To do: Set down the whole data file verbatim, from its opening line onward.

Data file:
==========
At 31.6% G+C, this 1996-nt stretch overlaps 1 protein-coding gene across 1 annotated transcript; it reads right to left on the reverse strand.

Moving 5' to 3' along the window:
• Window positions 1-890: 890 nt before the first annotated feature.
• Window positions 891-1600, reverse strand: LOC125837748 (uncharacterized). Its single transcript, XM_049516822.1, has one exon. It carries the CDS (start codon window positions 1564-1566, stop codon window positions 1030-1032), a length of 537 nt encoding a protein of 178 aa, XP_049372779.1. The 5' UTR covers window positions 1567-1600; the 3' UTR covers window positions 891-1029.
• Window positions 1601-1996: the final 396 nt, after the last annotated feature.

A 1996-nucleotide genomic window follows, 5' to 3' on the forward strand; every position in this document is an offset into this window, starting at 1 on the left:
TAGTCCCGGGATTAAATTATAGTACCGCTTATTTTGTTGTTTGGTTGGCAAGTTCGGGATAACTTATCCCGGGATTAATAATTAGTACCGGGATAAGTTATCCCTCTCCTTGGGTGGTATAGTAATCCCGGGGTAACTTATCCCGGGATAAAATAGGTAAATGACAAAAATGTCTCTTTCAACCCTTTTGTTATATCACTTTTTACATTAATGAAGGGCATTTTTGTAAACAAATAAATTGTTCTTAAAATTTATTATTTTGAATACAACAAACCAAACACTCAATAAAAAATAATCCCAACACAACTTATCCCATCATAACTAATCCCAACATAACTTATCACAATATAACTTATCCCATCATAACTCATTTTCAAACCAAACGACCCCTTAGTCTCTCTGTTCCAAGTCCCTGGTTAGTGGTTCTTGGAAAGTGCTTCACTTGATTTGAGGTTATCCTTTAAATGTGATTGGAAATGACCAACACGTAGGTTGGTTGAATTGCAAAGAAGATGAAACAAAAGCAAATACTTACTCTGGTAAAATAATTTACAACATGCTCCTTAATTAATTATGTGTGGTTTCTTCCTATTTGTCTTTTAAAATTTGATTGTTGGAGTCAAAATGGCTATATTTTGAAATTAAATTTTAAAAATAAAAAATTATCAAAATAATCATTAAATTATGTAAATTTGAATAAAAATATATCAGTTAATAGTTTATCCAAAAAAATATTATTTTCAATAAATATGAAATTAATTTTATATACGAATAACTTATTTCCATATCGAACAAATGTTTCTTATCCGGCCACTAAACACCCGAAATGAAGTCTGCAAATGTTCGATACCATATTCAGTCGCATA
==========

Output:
At 31.6% G+C, this 1996-nt stretch overlaps 1 protein-coding gene across 1 annotated transcript; it reads right to left on the reverse strand.

Moving 5' to 3' along the window:
• Window positions 1-890: 890 nt before the first annotated feature.
• Window positions 891-1600, reverse strand: LOC125837748 (uncharacterized). Its single transcript, XM_049516822.1, has one exon. It carries the CDS (start codon window positions 1564-1566, stop codon window positions 1030-1032), a length of 537 nt encoding a protein of 178 aa, XP_049372779.1. The 5' UTR covers window positions 1567-1600; the 3' UTR covers window positions 891-1029.
• Window positions 1601-1996: the final 396 nt, after the last annotated feature.

A 1996-nucleotide genomic window follows, 5' to 3' on the forward strand; every position in this document is an offset into this window, starting at 1 on the left:
TAGTCCCGGGATTAAATTATAGTACCGCTTATTTTGTTGTTTGGTTGGCAAGTTCGGGATAACTTATCCCGGGATTAATAATTAGTACCGGGATAAGTTATCCCTCTCCTTGGGTGGTATAGTAATCCCGGGGTAACTTATCCCGGGATAAAATAGGTAAATGACAAAAATGTCTCTTTCAACCCTTTTGTTATATCACTTTTTACATTAATGAAGGGCATTTTTGTAAACAAATAAATTGTTCTTAAAATTTATTATTTTGAATACAACAAACCAAACACTCAATAAAAAATAATCCCAACACAACTTATCCCATCATAACTAATCCCAACATAACTTATCACAATATAACTTATCCCATCATAACTCATTTTCAAACCAAACGACCCCTTAGTCTCTCTGTTCCAAGTCCCTGGTTAGTGGTTCTTGGAAAGTGCTTCACTTGATTTGAGGTTATCCTTTAAATGTGATTGGAAATGACCAACACGTAGGTTGGTTGAATTGCAAAGAAGATGAAACAAAAGCAAATACTTACTCTGGTAAAATAATTTACAACATGCTCCTTAATTAATTATGTGTGGTTTCTTCCTATTTGTCTTTTAAAATTTGATTGTTGGAGTCAAAATGGCTATATTTTGAAATTAAATTTTAAAAATAAAAAATTATCAAAATAATCATTAAATTATGTAAATTTGAATAAAAATATATCAGTTAATAGTTTATCCAAAAAAATATTATTTTCAATAAATATGAAATTAATTTTATATACGAATAACTTATTTCCATATCGAACAAATGTTTCTTATCCGGCCACTAAACACCCGAAATGAAGTCTGCAAATGTTCGATACCATATTCAGTCGCATA